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September 2012 Patch Tuesday

Today’s Microsoft Patch Tuesday should be a relatively fast event for most IT organizations. Microsoft released two bulletins, both rated "important," and both related to Cross Site Scripting (XSS). MS12-061 affects the development product "Team Foundation Server", and MS12-062 affects the system administration product "System Management Server". These software packages have a limited installed base, so only a small number of organizations need to install this update.

In other security related news, Security Advisory 2661254, which tightens Windows certificate acceptance rules, deserves attention. KB2661254 will go into automatic installmode through Windows Update in October, and IT admins should be aware of the consequences. The patch will change the Windows certificate system, and it will stop accepting certificates that are using RSA keys with fewer than 1024 bits because those keys are considered forgeable. The associated Microsoft Support article explains that the services that are potentially impacted by KB2661254 are web browsing and e-mail. For more background information on the recent Microsoft Certificate changes, look at Microsoft’s reaction to the DigiCert incident and recent events around the Flame malware.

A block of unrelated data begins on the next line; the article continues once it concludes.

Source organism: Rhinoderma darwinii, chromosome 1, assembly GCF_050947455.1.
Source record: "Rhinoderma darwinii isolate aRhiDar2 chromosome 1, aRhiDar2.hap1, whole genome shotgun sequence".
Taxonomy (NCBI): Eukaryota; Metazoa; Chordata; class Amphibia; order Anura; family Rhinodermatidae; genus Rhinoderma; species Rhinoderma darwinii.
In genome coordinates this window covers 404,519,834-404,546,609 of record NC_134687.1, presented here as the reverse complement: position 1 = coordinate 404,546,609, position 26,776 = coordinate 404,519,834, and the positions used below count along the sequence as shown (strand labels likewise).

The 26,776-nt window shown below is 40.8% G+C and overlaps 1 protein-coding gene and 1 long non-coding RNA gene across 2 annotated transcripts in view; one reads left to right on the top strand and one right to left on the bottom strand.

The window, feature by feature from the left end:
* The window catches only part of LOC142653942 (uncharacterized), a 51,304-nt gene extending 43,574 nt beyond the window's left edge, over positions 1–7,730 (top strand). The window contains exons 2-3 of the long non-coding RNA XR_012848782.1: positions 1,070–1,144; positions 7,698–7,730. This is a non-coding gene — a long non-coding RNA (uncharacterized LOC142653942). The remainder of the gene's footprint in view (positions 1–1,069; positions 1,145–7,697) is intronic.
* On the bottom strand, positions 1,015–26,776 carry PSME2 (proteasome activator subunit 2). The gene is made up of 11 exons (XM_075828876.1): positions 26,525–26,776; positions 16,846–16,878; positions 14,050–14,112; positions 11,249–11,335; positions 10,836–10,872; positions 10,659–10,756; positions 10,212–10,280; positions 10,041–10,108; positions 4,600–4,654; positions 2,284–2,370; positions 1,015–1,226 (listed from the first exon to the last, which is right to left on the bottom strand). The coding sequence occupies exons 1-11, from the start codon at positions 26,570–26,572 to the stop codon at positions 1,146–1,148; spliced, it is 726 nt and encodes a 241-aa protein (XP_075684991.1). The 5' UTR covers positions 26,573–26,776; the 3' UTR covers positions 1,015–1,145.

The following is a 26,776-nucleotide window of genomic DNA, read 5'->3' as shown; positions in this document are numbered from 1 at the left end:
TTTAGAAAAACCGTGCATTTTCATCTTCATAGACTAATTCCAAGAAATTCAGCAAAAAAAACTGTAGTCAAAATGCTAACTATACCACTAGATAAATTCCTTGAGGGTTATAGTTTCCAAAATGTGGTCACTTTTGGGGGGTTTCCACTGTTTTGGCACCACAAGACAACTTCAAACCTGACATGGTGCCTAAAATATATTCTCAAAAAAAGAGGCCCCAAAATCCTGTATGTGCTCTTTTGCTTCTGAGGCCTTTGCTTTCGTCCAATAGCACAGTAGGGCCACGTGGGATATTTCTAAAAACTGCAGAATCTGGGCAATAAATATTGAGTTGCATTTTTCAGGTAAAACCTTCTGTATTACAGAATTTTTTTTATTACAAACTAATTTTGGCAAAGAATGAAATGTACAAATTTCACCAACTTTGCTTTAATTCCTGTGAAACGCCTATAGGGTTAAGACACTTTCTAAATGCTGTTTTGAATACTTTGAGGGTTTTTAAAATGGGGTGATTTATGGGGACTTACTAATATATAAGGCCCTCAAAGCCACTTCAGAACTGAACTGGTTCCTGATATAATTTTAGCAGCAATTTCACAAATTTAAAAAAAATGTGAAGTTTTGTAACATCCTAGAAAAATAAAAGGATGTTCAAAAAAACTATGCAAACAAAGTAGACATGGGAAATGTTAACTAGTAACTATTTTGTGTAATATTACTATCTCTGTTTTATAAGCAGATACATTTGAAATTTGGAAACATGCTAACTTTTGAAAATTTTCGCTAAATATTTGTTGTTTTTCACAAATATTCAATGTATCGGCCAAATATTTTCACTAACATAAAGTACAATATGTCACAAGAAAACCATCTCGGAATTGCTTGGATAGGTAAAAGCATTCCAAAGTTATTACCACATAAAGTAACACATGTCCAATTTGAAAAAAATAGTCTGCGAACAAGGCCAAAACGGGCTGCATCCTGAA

For Internet accessible websites, our research data from the SSL Pulse project indicates that only two of the websites we monitor use a certificate with a short RSA key. End-users who access these sites after the update will see the following warning:

rsa_512_cert_errors.PNG

Microsoft’s newest operating system, Windows 8, already implements these tighter certificate checks, so installing KB26661254 standardizes the certificate treatment across operating system lines. BTW, Microsoft is not alone in outlawing this type of certificate; Google Chrome users will also run into a similar error, which is worded more technically:

rsa_512_cert_errors_chrome2.PNG

We recommend installing KB2661254 on a limited number of internal machines in your organization this month to gather feedback on potential impacts. Your external websites can easily be checked for this type of key by using our SSL Labs tool. For internal sites and other services that use certificates such as mail servers and VPN, we recommend using a scanning tool with SSL support, which all major scanners include, for example Qualys Id: 38171 – Server Public Key too small.

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